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Dec. 1 — In the Fifth Circuit federal courts will depart from Texas law and allow law firms to rebut the presumption that a lawyer who formerly represented his new firm's opponent shared confidential information about the opponent with his new colleagues, the U.S. District Court for the Southern District of Texas ruled Nov. 14.
Judge Sam Sarks acknowledged that Texas does not allow firms to use screening or any other method to overcome the presumption of shared confidences within a firm. But Sarks said the Fifth Circuit has made clear that in federal litigation the presumption may be treated as rebuttable.
Applying a balancing approach, Sarks concluded that disqualification would be too severe in this case where the firm effectively screened the tainted lawyer from contact with his colleagues in the firm.
Sarks recognized that the district court's local rules require attorneys practicing before the court to comply with the Texas Disciplinary Rules of Professional Conduct.
But Fifth Circuit cases have made clear, he said, that motions to disqualify are substantive matters affecting the rights of the parties and are determined by applying standards developed under federal law, along with ethics rules announced by the national profession.
Therefore, Sarks said, “this Court, while it considers the Texas Rules and Texas case law as guidance, looks to Fifth Circuit precedent as controlling authority.”
Sarks said that under Fifth Circuit case law on former-client conflicts, a lawyer who has represented a client in a substantially related matter is conclusively presumed to have acquired client confidences in the prior matter.
In Texas, there is also an irrebuttable presumption that the personally conflicted lawyer will share those confidences with other members of his firm, Sarks said, citing In re Columbia Valley Healthcare Sys., LP, 320 S.W.3d 819, 26 Law. Man. Prof. Conduct 547 (Tex. 2010).
However, the Fifth Circuit has never specifically adopted this second presumption, Sarks noted. “[U]nder Fifth Circuit precedent, there is no established irrebuttable presumption a lawyer shares client confidences he possesses with other lawyers at his law firm,” he said.
In assessing Fifth Circuit law on this issue, Sarks relied heavily on Kennedy v. Mindprint (In re ProEduc. Int'l, Inc.), 587 F.3d 296, 25 Law. Man. Prof. Conduct 612 (5th Cir. 2009).
That case indicates, Sarks said, “that, to the extent there is still a presumption (which itself the ProEducation court called into question), the presumption is rebuttable.”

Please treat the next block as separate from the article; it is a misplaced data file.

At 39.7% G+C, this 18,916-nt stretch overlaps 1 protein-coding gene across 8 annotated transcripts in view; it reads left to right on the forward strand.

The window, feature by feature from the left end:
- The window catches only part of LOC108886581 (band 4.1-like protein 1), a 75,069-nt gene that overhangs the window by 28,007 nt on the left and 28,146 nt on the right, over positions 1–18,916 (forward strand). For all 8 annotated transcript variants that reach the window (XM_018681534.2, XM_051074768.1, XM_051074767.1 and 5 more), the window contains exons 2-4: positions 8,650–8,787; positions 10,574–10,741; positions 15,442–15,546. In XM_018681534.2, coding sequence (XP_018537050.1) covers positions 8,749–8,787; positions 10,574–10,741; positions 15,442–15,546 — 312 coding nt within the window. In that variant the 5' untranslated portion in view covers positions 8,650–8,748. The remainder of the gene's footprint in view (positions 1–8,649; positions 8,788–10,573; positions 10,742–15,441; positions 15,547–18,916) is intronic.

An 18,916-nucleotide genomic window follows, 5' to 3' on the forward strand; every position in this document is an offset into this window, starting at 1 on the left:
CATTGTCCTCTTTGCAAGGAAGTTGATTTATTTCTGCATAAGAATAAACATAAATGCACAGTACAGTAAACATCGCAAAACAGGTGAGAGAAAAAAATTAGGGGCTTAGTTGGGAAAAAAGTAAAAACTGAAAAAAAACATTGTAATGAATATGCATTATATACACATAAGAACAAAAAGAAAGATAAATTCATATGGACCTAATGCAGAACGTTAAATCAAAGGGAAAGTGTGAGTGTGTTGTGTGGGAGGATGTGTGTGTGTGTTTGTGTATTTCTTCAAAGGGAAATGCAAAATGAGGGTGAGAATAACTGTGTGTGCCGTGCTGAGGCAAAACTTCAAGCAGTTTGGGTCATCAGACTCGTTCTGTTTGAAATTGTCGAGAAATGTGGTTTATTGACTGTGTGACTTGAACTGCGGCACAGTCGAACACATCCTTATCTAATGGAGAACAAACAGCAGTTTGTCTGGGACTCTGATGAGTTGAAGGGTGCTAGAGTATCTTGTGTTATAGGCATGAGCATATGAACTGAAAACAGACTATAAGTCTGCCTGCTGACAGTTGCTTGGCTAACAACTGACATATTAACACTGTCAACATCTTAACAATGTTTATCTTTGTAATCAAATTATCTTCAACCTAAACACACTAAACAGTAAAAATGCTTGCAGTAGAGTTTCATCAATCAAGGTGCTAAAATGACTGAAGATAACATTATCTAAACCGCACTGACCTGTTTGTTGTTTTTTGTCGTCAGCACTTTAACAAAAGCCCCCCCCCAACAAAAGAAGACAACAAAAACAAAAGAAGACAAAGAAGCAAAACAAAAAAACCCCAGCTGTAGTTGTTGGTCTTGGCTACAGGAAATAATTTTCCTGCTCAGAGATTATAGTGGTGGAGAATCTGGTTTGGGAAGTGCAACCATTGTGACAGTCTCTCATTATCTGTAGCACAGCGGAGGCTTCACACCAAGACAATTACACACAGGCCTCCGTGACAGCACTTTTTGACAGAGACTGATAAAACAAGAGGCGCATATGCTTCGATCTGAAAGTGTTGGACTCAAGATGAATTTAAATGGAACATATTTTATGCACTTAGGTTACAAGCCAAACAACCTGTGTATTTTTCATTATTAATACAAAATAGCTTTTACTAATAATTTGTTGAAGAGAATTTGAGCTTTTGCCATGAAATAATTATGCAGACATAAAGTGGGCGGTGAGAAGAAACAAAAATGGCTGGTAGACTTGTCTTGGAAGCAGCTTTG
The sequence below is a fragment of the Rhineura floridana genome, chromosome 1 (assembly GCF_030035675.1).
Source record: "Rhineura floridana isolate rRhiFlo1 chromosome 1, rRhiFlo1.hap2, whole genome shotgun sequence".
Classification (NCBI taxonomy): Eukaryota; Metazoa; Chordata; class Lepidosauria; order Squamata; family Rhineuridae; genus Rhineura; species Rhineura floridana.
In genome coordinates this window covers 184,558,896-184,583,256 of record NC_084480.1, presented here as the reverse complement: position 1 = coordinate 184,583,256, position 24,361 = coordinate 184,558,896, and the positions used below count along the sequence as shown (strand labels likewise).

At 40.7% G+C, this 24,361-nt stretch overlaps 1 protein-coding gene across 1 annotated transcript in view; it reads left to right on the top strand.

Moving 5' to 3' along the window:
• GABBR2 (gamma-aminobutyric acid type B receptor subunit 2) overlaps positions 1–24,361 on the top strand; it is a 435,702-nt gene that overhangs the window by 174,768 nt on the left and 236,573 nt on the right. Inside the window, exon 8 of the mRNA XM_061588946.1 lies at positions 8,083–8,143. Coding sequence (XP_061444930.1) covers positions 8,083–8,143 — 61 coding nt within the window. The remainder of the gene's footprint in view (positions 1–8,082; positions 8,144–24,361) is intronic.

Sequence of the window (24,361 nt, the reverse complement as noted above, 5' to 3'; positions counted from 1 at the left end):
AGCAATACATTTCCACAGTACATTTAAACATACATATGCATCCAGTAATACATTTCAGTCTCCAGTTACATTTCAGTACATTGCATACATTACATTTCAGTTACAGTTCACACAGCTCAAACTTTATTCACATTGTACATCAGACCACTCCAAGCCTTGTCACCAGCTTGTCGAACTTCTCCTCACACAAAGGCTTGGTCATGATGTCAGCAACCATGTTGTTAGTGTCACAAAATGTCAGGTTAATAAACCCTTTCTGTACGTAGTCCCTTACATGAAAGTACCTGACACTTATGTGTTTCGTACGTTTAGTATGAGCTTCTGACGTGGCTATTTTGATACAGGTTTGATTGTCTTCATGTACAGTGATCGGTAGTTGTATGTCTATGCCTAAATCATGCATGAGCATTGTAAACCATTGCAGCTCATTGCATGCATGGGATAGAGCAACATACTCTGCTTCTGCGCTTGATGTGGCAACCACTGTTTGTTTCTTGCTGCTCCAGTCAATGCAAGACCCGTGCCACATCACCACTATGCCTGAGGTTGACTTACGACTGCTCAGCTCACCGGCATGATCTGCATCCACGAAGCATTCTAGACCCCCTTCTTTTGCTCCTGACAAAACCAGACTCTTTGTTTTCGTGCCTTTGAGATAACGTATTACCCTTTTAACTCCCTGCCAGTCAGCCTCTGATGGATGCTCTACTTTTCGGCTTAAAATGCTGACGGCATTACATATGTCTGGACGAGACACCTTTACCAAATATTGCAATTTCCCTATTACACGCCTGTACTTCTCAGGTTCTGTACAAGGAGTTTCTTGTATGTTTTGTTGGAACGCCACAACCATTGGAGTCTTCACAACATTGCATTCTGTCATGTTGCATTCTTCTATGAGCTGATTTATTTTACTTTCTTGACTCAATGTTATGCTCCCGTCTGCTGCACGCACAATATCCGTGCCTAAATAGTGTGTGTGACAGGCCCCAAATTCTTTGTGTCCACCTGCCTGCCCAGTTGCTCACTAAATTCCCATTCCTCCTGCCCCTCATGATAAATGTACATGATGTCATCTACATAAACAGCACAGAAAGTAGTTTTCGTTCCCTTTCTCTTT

In the patent infringement litigation before the court, Omron Oilfield & Marine, moved to disqualify Raley & Bowick LLP from representing its opponent, National Oilwell Varco, after learning that Raley & Bowick had hired a lawyer, Brian Wunder, who at his former firm had represented Omron in matters related to this case.
Sarks found that Wunder indeed had an attorney-client relationship with Omron in substantially related matters at his former firm. Thus, Wunder was irrebuttably presumed to have acquired confidential information in the previous representation, and he would be disqualified in this case if he were the lawyer representing Omron's opponent, Sarks said.
However, Sarks said that under Fifth Circuit law, Raley & Bowick should be given a chance to rebut any presumption that Wunder shared Omron's confidences with other lawyers at Raley.
The factual record indicated that Wunder never worked on this patent suit while at Raley, never shared any of Omron's confidences with the attorneys there, and recently departed from the firm, the court said.
Moreover, the firm set up an ethics screen to separate Wunder from the litigation, Sarks observed. In a footnote, he acknowledged that Texas case law does not permit the presumption of shared confidences to be rebutted through screening mechanisms.
However, “The same is not true of Fifth Circuit law, and the Court considers these efforts to screen Wunder from the NOV/Omron litigation as part of the factual record,” Sarks said.
Sarks said he did not accept this evidence as dispositive but instead considered it as part of a “balancing approach” that he found to be “most prudent under Fifth Circuit guidance as a whole.”
Under this balancing approach, Sarks concluded that disqualification would be too severe a remedy when compared to the unidentified prejudice that Omron would suffer if Raley & Bowick remained as counsel for its opponent.
Requiring Raley's client to hire new counsel would delay the trial and impose great expense, and Omron did not explain what harm could result from the confidential information that Wunder possesses, Sarks said.
Raley & Bowick represented National Oilwell Varco. Foley & Lardner LLP and Graves, Dougherty, Hearon & Moody represented Omron.
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